Bouncing back after pregnancy and childbirth was dogged by difficulty and uncertainty. I had been away for a while and had to restart as an actor and a producer. I was unsure how movie lovers were going to receive me. I had starred as the lead actor in a number of the movies I produced. Childbirth changed my looks and affected my confidence. But I was not going to allow uncertainty and self-doubt to hold me down further. Being a woman comes with a price. I had already lost a lot. If I waited further, the right time might never come.
I confronted my fears and produced Sin City. That movie blew me away. It was as if movie patrons had been starved of my production for too long, so they came in droves. Sin City did better than any other movie I had produced. I soon learnt that if your patrons have faith in you, they will stick with you. I filled about 10 cinema halls the night the movie premiered.
My most successful movie, however, has been The Men We Love. When that movie premiered, I said to myself that the movie industry wasn’t dead. What people wanted were good movies. My next movie was Fifty Fifty. The premiering coincided with torrential rainfall in Accra, but moviegoers braved the rains and we managed to fill up to eight halls on the night.
So far, YN Productions has produced 14 movies. They are: (1) The Price (2) Single and Married (3) Single, Married and Complicated (4) House of Gold (5) If Tomorrow Never Comes (6) Sin City (7) Heals and Sneakers—Seasons 1-3 (8) Fix Us (9) The Men We Love (10) Fifty Fifty (11) Summer (12) Kotoka (13) Tripping (14) Waiting for Ryn, a documentary series.
As a producer, I have benefited immensely from the support of great friends in the industry. Of special mention is Majid Michel. He is one of the closest and most supportive friends I have in the industry. I do better with him and he has been one of the most outstanding backbones of YN Productions.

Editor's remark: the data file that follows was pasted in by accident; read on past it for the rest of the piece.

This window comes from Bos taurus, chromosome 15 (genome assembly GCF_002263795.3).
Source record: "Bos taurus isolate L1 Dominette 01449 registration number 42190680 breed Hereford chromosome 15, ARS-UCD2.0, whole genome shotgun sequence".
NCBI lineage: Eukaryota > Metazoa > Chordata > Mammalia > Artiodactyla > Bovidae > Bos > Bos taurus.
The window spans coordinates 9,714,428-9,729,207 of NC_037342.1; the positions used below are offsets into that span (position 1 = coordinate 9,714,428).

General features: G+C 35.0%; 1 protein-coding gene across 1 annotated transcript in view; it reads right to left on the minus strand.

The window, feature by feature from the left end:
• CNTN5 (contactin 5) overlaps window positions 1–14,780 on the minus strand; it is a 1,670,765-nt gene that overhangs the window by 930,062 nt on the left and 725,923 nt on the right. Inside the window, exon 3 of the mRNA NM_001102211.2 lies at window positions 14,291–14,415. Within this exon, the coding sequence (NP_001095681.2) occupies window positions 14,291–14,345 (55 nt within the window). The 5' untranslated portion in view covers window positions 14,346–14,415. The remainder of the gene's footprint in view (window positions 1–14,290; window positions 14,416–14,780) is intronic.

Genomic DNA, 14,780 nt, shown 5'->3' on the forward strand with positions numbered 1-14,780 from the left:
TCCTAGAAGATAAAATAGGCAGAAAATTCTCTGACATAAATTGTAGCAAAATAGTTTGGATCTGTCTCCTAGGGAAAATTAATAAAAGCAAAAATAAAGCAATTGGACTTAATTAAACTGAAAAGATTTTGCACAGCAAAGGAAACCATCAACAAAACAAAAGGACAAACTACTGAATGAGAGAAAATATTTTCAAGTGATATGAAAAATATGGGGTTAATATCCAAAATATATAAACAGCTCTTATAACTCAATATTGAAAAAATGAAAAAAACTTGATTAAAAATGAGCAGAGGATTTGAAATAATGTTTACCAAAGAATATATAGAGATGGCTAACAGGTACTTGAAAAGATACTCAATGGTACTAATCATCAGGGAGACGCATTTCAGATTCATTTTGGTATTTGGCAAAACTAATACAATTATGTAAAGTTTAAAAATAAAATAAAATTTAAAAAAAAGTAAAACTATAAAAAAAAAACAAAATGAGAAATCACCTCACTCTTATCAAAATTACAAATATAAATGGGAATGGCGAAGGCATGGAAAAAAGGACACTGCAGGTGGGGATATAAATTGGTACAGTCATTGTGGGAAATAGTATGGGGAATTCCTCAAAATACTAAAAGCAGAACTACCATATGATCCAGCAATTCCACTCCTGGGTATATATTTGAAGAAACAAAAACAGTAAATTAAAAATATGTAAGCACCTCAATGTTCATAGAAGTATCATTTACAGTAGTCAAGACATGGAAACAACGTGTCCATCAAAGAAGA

If movie production is directly in line with what I do, there is a business I discovered in 2019 that is turning out to be something I’m not only passionate about but also have a sentimental attachment to. It began when I was looking for a school where I could be comfortable leaving my daughter. I needed a school where I wouldn’t have to worry about what happened to her. The school I sent her to did not give

me that assurance. She had returned from school one day with a bruise on her skin. When I asked, the school told me someone had opened the door and it accidentally hit her. No one had told me about it, an attitude I least expected from that calibre of school.
In 2019, I registered Just Like Mama Day Care. I spent considerable time researching and learning to ensure that the school would take off without any hitches. I spoke to school consultants, principals and other experts on what I needed to have in a good school. I researched the potential challenges and how to surmount them. I started to research and learn on my own as I began to set up classrooms and took care of the artwork.
I wanted to open it in 2020, but the Covid-19 pandemic turned the world upside down and stalled my plans. The school started in January 2021, and when I entered the school on the first day and heard a baby cry, I couldn’t believe that a school I had set up was being patronised. It was surreal, and for a moment, I felt like joining the baby to cry. The school started with a creche, lower and upper nursery, and kindergartens 1 and 2. We are in our second year and we already have 50 amazing children.